A decade of The American Conservative - and its enemies
Ten years ago, The New Republic greeted news of The American Conservative's pending arrival with a mocking piece titled "Buchanan's Surefire Flop." Franklin Foer's article now seems an almost museum-quality exhibit of neoconservative and liberal hawk hubris - the beating heart of an elite consensus that suppressed meaningful discussion about the wisdom of invading Iraq.
Pat Buchanan and his partners "couldn't have chosen a worse time to start a journal of the isolationist right," wrote Foer. When President Clinton waged war on Serbia, some conservatives opposed foreign military interventionism. But "no one on the right is listening anymore" to anti-interventionist arguments. The 9/11 attacks had "produced a war on terrorism that has virtually ended conservative qualms about expending blood and treasure abroad."
Foer cited polls: 94 percent of Republicans supported Bush's foreign policy. A triumphant Norman Podhoretz was quoted: there really was no conservatism distinct from neoconservatism anymore. A magazine whose thrust would be to attack neoconservative foreign-policy prescriptions was doomed to fail.
A decade later, how can TACs impact be assessed? Clearly, the magazine did not flop - it has steadily expanded its readership and survived an economy extremely inhospitable to print media. But if the Iraq War was a "clarifier," it was unfortunately not a terribly strong one. If success is to be measured by influence on the conservative movement or the Republican Party, TAC still has a great deal of work to do: astonishingly, the neoconservatives - the group who sold the idea of the Iraq War to the last Republican president - are now if anything more entrenched in the GOP foreign-policy brain trust than in 2002.
Who might have predicted, seven years after it was clear that the Iraq War was one of greatest strategic disasters in American history, that Paul Ryan would be receiving foreign-policy tutoring from Elliott Abrams and two Kagans? To be a neocon in 21stcentury America is truly never to be held accountable for one's errors.
There is, to be sure, a much wider understanding among the attentive American public of TACs central message: of America's need for a conservatism distinct from the neocon version, more Burkean, more prudent, less remote from the concerns of average Americans, less tied to the Israeli right.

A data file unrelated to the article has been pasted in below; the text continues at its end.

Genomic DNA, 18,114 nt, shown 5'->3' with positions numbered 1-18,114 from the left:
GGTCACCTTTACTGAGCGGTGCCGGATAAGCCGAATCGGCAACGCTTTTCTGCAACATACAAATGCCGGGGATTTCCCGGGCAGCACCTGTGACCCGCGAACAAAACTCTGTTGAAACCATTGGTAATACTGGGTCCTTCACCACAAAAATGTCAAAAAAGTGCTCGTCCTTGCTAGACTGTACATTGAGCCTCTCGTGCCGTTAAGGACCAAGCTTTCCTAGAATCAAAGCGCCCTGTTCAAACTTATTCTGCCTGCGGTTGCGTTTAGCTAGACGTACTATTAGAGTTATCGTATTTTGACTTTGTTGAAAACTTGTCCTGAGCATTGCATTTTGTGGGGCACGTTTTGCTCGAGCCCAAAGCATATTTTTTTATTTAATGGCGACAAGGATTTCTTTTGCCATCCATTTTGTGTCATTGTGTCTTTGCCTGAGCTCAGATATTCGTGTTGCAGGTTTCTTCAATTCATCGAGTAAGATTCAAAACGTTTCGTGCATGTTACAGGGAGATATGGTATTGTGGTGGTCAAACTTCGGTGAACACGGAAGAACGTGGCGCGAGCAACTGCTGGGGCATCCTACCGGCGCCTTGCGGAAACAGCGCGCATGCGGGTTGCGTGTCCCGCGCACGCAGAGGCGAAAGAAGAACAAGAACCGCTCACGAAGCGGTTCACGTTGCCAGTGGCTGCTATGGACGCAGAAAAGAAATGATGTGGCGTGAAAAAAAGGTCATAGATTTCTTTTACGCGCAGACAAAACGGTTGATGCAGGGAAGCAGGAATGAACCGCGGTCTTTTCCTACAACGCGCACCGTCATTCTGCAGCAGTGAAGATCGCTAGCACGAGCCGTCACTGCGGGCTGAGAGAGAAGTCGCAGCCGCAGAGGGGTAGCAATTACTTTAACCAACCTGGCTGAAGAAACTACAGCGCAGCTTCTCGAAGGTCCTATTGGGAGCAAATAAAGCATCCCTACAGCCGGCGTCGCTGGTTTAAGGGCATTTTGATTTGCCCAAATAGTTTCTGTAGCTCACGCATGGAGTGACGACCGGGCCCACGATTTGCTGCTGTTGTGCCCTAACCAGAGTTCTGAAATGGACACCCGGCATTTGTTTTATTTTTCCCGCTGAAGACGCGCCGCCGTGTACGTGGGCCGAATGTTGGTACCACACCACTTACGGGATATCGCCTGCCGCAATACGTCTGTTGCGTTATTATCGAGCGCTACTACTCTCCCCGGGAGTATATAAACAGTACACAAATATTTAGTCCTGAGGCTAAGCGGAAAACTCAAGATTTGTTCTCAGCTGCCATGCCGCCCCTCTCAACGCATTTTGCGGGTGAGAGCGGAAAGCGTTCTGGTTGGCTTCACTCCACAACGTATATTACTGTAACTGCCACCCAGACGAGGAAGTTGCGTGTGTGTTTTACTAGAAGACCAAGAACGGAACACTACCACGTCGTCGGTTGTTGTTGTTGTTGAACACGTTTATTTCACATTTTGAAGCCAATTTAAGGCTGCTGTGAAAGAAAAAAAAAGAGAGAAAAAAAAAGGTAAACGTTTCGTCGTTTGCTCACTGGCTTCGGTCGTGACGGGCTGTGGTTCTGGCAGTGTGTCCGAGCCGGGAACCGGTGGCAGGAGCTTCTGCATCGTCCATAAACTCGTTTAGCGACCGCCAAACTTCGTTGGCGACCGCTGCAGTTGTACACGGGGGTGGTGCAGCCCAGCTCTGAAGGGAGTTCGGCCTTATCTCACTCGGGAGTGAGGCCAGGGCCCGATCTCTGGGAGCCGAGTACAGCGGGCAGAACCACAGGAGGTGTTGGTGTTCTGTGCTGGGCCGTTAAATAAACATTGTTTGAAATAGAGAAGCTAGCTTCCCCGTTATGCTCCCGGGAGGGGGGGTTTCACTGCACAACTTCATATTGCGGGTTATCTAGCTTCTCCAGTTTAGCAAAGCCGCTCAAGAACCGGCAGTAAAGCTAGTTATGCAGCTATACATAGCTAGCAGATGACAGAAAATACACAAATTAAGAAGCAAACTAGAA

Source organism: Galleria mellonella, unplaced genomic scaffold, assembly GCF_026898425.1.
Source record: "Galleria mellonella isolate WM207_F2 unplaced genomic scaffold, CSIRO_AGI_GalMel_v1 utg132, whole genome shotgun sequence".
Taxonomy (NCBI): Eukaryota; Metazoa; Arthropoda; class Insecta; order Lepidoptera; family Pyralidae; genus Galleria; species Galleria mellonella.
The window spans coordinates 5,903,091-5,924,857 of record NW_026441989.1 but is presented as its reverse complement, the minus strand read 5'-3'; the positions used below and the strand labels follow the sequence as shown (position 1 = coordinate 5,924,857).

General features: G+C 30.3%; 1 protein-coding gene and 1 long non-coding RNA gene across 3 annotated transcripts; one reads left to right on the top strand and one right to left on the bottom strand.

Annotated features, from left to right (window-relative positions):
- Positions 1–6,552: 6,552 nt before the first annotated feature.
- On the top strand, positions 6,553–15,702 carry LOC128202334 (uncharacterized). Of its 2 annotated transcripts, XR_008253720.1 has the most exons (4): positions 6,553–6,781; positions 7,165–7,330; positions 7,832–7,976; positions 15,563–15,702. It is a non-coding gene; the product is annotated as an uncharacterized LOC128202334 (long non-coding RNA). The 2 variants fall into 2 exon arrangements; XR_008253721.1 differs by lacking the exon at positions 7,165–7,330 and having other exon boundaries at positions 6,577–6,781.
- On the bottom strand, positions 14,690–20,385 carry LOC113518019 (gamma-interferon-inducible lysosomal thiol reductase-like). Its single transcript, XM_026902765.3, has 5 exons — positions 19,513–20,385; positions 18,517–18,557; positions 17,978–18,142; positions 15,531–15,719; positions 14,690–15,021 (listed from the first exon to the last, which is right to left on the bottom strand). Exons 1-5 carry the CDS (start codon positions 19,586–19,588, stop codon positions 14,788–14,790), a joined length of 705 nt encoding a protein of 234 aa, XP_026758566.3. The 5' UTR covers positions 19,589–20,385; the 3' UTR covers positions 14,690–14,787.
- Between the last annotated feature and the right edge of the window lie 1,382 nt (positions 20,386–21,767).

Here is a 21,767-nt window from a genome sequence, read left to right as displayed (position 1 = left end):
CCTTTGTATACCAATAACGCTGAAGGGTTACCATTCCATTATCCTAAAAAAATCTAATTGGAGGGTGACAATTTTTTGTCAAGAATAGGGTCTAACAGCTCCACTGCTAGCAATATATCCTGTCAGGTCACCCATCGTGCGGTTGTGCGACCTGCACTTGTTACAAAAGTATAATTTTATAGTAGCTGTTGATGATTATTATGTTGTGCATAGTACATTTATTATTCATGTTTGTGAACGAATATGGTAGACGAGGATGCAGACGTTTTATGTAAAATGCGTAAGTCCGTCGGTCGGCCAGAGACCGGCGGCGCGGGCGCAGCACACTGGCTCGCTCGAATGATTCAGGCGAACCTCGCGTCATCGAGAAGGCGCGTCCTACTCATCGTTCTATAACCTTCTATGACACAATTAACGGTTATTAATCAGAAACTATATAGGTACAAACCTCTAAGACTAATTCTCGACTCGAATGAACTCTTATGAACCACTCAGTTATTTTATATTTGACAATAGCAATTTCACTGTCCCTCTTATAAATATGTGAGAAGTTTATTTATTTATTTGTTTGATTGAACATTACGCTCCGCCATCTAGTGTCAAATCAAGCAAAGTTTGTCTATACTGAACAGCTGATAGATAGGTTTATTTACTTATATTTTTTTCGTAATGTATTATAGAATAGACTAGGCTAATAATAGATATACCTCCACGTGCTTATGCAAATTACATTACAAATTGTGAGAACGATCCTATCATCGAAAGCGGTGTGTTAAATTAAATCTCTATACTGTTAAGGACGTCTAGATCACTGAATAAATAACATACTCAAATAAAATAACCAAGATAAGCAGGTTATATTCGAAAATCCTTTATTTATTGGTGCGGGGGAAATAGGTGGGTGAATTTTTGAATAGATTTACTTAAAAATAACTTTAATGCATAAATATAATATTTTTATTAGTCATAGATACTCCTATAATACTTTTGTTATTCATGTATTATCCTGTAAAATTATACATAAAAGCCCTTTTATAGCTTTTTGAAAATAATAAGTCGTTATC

Foer's piece distilled the conventional wisdom of 2002: even conservatives who disliked the neoconservatives on other grounds - for their support of high levels of immigration, for example - shied away from frontal assaults on their foreign policy. Two months before the magazine's launch I dined with a young economics writer who would soon write brilliantly for TAG On the war, he advised a symposium - out-and-out opposition would only marginalize the magazine. Needless to say, his advice was not taken.
What Foer and the conventional wisdom missed was that the foreign-policy debate had already become three-sided by 2002. It had evolved considerably since 1991, when Buchanan was one of a handful of conservatives to oppose the first Gulf War. Opposition to that war was primarily "isolationist" in spirit, with Buchanan and a small cadre of others pitted not only against the neocons but a wide array of foreign-policy realists. The point is not to debate whether that war was necessary or strategically justified (though afterwards, the hawkish realist Robert W Tucker wrote in The National Interest wrote that bombing a more or less defenseless Iraqi army in the open desert violated just war precepts). Desert Storm was not in the main a neoconservative enterprise; it was planned and executed by an internationalist establishment, sanctified by UN resolutions, and backed by a broad allied coalition. George H. W. Bush had essentially followed the script that had governed American foreign policy since the early Cold War.
Several months after Desert Storm's conclusion, a memorandum produced under the guidance of undersecretary of defense Paul Wolfowitz was leaked to the New York Times. …